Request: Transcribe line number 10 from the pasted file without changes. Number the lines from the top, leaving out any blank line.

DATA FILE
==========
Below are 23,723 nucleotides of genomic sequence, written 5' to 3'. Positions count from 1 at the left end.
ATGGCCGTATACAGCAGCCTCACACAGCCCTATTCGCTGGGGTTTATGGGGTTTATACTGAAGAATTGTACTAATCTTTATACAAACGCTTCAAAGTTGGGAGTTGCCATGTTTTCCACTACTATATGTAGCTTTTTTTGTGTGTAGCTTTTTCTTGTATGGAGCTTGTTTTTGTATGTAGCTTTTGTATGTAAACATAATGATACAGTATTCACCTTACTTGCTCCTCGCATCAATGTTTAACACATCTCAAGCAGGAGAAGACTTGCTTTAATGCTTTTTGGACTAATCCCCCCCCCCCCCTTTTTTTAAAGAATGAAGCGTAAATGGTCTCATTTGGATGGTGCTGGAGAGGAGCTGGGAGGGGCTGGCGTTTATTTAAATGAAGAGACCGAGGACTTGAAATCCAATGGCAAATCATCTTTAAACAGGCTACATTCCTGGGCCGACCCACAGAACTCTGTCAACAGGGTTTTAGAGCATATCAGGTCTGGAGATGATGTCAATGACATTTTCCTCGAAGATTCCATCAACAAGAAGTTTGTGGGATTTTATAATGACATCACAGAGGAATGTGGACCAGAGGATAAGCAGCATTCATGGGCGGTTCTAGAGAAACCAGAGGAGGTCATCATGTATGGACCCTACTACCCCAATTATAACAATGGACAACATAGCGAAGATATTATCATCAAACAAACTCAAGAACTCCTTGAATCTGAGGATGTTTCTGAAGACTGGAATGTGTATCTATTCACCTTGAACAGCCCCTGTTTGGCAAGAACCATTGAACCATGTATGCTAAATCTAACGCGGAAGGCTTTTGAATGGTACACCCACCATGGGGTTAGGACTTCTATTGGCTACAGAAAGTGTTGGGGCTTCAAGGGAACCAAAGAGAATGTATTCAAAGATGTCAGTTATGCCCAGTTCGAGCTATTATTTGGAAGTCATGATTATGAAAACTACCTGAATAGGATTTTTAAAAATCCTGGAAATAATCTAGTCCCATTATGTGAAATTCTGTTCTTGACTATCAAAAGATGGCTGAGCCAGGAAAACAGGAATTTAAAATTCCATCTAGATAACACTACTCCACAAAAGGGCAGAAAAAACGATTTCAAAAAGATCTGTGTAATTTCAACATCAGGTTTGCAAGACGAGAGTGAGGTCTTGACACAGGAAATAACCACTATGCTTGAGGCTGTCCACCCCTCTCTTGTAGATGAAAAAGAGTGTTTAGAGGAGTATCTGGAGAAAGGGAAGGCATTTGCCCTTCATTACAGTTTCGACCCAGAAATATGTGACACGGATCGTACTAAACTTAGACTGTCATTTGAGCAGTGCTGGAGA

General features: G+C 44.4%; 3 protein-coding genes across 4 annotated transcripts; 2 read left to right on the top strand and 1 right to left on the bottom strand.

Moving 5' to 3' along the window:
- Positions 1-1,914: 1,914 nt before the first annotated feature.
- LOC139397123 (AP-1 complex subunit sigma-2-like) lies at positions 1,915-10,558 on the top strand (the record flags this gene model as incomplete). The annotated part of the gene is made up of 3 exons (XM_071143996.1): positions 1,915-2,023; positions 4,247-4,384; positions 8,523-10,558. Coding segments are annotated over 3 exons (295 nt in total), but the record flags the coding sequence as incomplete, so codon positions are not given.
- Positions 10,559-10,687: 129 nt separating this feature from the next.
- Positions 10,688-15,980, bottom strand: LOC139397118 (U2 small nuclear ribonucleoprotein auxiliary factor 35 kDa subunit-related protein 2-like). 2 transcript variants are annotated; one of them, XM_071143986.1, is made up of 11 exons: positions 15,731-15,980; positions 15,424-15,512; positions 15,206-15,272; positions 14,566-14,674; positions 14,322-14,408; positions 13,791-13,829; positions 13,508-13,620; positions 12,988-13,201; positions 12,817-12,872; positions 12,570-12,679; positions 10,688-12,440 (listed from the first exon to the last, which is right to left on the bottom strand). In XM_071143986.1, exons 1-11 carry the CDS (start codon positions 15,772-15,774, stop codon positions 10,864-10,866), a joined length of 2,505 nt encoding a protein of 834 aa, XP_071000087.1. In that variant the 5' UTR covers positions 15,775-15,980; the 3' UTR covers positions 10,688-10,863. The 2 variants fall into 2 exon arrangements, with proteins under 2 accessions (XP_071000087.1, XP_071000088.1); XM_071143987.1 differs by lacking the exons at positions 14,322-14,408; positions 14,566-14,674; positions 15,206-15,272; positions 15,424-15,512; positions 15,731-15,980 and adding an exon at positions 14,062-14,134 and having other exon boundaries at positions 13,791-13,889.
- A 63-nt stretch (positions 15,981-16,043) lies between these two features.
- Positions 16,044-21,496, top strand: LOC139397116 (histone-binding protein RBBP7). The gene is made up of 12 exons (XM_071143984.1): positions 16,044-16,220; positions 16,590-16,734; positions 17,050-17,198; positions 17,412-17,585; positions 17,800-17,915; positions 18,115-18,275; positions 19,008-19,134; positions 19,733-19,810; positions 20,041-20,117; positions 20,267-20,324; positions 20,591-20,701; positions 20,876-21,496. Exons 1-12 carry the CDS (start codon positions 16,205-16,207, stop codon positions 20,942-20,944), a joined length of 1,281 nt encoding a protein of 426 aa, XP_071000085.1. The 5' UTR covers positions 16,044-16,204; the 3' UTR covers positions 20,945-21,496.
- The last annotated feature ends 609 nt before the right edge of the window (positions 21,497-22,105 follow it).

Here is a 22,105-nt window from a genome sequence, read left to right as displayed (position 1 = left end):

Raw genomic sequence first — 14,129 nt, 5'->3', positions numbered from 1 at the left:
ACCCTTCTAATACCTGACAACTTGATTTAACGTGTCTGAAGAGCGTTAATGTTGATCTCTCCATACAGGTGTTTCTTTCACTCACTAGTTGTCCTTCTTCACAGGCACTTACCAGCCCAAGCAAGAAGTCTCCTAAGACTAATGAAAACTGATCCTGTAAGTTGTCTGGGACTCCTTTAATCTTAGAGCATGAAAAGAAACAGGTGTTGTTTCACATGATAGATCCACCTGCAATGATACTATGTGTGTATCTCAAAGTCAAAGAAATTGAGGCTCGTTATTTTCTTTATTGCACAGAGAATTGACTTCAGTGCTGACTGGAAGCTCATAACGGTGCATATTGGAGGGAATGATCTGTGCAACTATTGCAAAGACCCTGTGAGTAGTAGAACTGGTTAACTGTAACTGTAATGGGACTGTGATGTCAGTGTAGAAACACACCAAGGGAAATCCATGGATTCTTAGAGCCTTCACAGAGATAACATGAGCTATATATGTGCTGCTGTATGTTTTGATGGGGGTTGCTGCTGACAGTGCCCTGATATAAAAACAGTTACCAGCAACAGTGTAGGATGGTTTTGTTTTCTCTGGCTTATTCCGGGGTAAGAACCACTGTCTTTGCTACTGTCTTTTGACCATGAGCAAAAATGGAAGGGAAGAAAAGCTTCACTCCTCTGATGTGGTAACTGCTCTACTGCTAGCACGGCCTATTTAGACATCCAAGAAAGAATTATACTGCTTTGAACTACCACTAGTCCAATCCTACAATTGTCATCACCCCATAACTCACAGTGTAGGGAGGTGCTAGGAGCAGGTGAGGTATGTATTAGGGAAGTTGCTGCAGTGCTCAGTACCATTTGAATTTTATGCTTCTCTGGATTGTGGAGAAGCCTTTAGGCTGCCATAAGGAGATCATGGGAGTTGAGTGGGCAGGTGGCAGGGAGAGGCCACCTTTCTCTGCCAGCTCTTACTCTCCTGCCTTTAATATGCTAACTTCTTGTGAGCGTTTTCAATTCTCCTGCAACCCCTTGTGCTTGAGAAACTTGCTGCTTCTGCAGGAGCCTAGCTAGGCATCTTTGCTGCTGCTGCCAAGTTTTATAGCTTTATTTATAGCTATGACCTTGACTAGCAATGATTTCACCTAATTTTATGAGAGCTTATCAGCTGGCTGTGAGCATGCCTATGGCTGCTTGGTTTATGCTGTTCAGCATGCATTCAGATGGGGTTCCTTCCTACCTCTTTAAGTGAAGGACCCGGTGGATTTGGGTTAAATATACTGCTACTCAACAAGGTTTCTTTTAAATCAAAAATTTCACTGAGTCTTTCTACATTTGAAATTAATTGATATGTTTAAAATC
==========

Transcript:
- Positions 16,044-21,496, top strand: LOC139397116 (histone-binding protein RBBP7). The gene is made up of 12 exons (XM_071143984.1): positions 16,044-16,220; positions 16,590-16,734; positions 17,050-17,198; positions 17,412-17,585; positions 17,800-17,915; positions 18,115-18,275; positions 19,008-19,134; positions 19,733-19,810; positions 20,041-20,117; positions 20,267-20,324; positions 20,591-20,701; positions 20,876-21,496. Exons 1-12 carry the CDS (start codon positions 16,205-16,207, stop codon positions 20,942-20,944), a joined length of 1,281 nt encoding a protein of 426 aa, XP_071000085.1. The 5' UTR covers positions 16,044-16,204; the 3' UTR covers positions 20,945-21,496.